New battery could charge electric cars in seconds

New battery could charge electric cars in seconds
Electric cars could be fully charged in a matter of seconds if fitted with the latest battery technology currently being developed by scientists.

Researchers at the University of Glasgow have produced a new ‘flow battery’ system for energy storage which could see EVs charged as quickly as it takes to fill a fuel tank.

The new batteries will also be able to store either electric power or hydrogen gas, giving cars a greater level of flexibility to meet future demands.

The breakthrough could be revolutionary for the EV market, as it can currently take vehicles hours to fully recharge.

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The flow battery system contains a liquid filled with nano molecules that are able to release power as either electrical energy or hydrogen.

According to scientists, when a concentrated liquid containing nano molecules is made, the amount of energy that it can store increases by up to 10 times compared to its sold counterpart.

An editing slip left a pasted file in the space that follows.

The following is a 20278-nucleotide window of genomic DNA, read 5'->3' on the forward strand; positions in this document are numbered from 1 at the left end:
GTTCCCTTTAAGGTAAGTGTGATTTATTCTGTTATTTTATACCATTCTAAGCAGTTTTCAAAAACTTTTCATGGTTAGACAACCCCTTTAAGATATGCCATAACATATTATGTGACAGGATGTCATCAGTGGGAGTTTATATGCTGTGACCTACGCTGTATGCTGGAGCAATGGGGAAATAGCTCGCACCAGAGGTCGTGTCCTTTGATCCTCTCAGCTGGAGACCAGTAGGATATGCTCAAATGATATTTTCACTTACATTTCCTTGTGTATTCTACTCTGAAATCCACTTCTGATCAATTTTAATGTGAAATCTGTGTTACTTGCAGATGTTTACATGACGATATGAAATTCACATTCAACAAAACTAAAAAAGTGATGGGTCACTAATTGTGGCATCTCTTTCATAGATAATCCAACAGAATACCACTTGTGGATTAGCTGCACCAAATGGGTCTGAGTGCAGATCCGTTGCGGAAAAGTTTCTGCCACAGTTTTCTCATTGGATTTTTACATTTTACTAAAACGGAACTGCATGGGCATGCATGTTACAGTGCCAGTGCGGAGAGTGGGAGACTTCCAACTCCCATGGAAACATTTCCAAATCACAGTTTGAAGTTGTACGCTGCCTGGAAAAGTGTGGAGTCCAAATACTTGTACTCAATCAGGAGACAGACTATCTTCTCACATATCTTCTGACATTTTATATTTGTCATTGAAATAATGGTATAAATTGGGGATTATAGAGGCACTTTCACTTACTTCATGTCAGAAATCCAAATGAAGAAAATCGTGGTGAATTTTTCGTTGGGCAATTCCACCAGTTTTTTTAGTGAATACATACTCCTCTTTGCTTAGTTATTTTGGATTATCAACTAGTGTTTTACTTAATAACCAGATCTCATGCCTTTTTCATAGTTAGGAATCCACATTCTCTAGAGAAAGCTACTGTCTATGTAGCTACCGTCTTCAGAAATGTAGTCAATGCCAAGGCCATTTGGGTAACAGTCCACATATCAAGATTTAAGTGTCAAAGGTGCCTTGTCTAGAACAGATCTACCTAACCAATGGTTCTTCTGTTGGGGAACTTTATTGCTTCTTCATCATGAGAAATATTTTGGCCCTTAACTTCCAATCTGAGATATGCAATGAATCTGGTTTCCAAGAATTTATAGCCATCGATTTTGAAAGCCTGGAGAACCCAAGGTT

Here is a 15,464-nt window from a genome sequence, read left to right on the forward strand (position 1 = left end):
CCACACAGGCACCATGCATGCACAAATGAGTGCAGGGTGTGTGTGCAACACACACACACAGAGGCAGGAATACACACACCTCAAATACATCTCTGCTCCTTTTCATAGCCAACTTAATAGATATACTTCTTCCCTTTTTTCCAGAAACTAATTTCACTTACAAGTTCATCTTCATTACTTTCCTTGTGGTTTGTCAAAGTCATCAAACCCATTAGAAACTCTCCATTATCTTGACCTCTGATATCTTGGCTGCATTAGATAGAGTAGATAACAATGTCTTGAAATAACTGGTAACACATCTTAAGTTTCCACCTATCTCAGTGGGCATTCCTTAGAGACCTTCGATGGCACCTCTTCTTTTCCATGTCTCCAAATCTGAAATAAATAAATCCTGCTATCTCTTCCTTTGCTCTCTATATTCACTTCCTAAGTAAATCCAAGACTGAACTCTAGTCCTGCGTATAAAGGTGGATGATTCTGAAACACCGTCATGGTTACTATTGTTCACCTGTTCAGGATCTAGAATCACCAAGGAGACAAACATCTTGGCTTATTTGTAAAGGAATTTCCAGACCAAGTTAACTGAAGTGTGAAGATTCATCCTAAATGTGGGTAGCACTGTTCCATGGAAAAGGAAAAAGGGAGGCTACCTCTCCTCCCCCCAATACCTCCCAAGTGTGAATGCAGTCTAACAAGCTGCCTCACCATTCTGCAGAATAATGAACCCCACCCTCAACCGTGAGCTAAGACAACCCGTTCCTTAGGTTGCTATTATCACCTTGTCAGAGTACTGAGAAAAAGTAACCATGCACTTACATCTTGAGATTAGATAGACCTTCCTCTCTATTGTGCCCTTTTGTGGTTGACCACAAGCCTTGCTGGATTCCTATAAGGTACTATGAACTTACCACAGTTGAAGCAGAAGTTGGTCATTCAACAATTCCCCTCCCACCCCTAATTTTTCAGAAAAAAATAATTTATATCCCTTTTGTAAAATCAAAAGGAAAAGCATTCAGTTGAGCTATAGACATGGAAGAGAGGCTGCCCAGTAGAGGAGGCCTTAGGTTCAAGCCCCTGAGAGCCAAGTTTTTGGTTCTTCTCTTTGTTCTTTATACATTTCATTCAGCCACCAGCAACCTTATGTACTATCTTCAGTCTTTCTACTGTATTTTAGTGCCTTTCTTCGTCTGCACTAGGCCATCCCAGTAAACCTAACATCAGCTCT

And when it comes to recharging, the used liquid in the battery would simply need to be pumped out and exchanged for charged liquid, a task that could be completed in seconds.

The used battery fluid could then be re-charged and made ready to be used again by another vehicle.

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Professor Leroy (Lee) Cronin, who leads the team in Glasgow, said the development would increase both the range of electric cars and the resilience of the energy network.

He said: “For future renewables to be effective, high capacity and flexible energy storage systems are needed to smooth out the peaks and troughs in supply.

“Our approach will provide a new route to do this electrochemically and could even have application in electric cars where batteries can still take hours to recharge and have limited capacity.”

The news could have huge ramifications for the electric vehicle market in the UK, and the prospects of the Government’s £400 million Road to Zero Strategy.

Announced by Transport Secretary Chris Grayling in July 2018, the strategy will look to help the growth of the electric vehicle market, as the Government looks to meet its own target to ban the sale of new petrol and diesel cars by 2040.

Copyright Press Association 2018. Motoring News articles do not reflect the RAC's views unless clearly stated.